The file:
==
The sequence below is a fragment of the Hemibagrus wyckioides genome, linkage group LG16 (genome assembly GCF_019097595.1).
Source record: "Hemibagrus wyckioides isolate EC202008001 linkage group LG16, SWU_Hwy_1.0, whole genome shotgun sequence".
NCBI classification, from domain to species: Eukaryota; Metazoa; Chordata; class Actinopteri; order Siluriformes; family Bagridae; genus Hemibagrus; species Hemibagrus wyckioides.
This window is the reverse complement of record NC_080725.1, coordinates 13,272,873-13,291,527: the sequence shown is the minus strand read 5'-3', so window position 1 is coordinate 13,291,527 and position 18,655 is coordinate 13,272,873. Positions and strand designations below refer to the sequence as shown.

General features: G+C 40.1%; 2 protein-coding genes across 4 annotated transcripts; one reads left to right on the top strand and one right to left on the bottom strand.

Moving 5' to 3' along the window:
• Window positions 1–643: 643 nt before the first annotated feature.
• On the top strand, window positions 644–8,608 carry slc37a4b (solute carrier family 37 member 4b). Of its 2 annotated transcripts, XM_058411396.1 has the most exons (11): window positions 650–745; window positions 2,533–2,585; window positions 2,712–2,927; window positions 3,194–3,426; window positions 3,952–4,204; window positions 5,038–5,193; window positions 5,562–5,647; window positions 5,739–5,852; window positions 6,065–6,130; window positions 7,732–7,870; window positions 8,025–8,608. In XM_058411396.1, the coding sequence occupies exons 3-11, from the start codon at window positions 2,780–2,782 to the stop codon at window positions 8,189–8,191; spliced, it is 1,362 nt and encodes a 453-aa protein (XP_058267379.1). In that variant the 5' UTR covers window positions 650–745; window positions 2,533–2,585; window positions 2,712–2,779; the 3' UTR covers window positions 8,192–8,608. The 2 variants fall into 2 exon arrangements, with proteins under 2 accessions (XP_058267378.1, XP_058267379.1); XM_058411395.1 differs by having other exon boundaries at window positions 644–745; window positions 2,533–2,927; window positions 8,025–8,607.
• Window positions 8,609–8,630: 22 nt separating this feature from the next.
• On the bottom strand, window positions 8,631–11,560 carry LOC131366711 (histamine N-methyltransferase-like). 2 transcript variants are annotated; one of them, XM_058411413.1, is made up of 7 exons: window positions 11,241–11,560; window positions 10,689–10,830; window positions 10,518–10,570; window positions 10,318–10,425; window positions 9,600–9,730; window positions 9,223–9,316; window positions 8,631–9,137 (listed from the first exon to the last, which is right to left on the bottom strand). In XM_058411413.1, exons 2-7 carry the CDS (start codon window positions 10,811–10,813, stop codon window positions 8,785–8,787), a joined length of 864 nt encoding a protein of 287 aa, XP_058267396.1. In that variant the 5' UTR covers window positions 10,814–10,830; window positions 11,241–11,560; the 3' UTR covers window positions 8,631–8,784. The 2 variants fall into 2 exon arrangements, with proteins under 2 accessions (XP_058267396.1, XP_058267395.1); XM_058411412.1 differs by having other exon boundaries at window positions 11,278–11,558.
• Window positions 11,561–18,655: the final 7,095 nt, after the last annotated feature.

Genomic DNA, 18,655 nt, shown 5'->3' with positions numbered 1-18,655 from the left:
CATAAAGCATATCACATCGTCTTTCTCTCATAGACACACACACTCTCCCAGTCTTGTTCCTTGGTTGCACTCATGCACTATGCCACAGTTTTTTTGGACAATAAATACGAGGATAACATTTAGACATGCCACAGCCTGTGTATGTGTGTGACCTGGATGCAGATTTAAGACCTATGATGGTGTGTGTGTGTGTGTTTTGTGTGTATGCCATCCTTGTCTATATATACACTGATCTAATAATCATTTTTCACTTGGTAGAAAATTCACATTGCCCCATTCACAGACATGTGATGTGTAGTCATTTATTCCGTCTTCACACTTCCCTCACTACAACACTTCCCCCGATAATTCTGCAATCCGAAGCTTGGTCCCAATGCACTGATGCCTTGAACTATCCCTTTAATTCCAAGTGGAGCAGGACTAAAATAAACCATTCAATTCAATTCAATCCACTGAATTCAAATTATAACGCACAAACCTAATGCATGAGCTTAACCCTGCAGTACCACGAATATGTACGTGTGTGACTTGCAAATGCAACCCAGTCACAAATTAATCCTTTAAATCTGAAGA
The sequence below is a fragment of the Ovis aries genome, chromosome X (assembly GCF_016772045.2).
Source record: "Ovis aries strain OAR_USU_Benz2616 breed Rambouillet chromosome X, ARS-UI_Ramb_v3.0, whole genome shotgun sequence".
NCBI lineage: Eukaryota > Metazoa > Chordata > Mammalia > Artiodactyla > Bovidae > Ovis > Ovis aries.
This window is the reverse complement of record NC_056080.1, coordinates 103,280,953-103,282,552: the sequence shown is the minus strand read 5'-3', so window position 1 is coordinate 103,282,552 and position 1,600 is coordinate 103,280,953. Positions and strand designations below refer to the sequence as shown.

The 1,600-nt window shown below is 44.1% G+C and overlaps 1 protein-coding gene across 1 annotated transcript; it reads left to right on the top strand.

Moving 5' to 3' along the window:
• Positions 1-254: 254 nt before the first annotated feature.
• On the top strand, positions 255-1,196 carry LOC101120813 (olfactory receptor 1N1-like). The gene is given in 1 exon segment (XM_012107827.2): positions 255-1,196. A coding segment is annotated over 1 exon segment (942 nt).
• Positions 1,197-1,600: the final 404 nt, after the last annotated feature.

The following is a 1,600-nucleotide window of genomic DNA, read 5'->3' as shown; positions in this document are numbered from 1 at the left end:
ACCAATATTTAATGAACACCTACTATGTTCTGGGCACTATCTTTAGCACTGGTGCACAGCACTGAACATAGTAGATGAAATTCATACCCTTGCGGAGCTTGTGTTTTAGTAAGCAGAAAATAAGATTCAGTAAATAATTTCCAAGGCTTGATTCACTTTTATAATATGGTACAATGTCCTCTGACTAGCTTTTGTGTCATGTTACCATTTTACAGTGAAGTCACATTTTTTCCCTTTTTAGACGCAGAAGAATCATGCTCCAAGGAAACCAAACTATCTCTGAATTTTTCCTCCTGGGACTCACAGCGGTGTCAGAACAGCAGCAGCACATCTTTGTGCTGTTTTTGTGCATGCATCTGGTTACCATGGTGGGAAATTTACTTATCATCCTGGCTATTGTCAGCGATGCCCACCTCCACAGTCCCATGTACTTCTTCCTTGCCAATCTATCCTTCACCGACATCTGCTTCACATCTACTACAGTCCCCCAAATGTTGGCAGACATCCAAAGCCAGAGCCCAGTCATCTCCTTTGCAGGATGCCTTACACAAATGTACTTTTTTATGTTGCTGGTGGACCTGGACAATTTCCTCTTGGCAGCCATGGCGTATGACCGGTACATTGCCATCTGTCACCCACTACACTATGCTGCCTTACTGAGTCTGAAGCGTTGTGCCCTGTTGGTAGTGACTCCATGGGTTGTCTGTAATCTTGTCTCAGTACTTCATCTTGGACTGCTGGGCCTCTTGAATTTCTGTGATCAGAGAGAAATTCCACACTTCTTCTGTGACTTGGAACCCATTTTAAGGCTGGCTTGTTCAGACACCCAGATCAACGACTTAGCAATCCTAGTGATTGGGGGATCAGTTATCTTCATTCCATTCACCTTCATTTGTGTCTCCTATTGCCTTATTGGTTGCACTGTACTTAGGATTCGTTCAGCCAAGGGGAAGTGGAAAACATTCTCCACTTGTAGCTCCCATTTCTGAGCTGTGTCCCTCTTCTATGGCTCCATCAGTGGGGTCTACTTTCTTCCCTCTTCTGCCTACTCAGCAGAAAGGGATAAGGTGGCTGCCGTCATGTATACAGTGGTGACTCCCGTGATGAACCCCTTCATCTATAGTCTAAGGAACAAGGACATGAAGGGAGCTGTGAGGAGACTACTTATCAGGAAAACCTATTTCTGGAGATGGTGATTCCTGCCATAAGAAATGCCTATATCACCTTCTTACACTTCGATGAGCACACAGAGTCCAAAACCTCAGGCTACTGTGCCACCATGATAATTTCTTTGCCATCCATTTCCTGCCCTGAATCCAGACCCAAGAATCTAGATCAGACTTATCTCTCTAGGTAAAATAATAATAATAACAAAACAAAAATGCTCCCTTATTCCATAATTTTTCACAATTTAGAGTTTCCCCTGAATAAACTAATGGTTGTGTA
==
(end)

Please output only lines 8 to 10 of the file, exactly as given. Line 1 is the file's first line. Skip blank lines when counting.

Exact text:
• On the top strand, window positions 644–8,608 carry slc37a4b (solute carrier family 37 member 4b). Of its 2 annotated transcripts, XM_058411396.1 has the most exons (11): window positions 650–745; window positions 2,533–2,585; window positions 2,712–2,927; window positions 3,194–3,426; window positions 3,952–4,204; window positions 5,038–5,193; window positions 5,562–5,647; window positions 5,739–5,852; window positions 6,065–6,130; window positions 7,732–7,870; window positions 8,025–8,608. In XM_058411396.1, the coding sequence occupies exons 3-11, from the start codon at window positions 2,780–2,782 to the stop codon at window positions 8,189–8,191; spliced, it is 1,362 nt and encodes a 453-aa protein (XP_058267379.1). In that variant the 5' UTR covers window positions 650–745; window positions 2,533–2,585; window positions 2,712–2,779; the 3' UTR covers window positions 8,192–8,608. The 2 variants fall into 2 exon arrangements, with proteins under 2 accessions (XP_058267378.1, XP_058267379.1); XM_058411395.1 differs by having other exon boundaries at window positions 644–745; window positions 2,533–2,927; window positions 8,025–8,607.
• Window positions 8,609–8,630: 22 nt separating this feature from the next.
• On the bottom strand, window positions 8,631–11,560 carry LOC131366711 (histamine N-methyltransferase-like). 2 transcript variants are annotated; one of them, XM_058411413.1, is made up of 7 exons: window positions 11,241–11,560; window positions 10,689–10,830; window positions 10,518–10,570; window positions 10,318–10,425; window positions 9,600–9,730; window positions 9,223–9,316; window positions 8,631–9,137 (listed from the first exon to the last, which is right to left on the bottom strand). In XM_058411413.1, exons 2-7 carry the CDS (start codon window positions 10,811–10,813, stop codon window positions 8,785–8,787), a joined length of 864 nt encoding a protein of 287 aa, XP_058267396.1. In that variant the 5' UTR covers window positions 10,814–10,830; window positions 11,241–11,560; the 3' UTR covers window positions 8,631–8,784. The 2 variants fall into 2 exon arrangements, with proteins under 2 accessions (XP_058267396.1, XP_058267395.1); XM_058411412.1 differs by having other exon boundaries at window positions 11,278–11,558.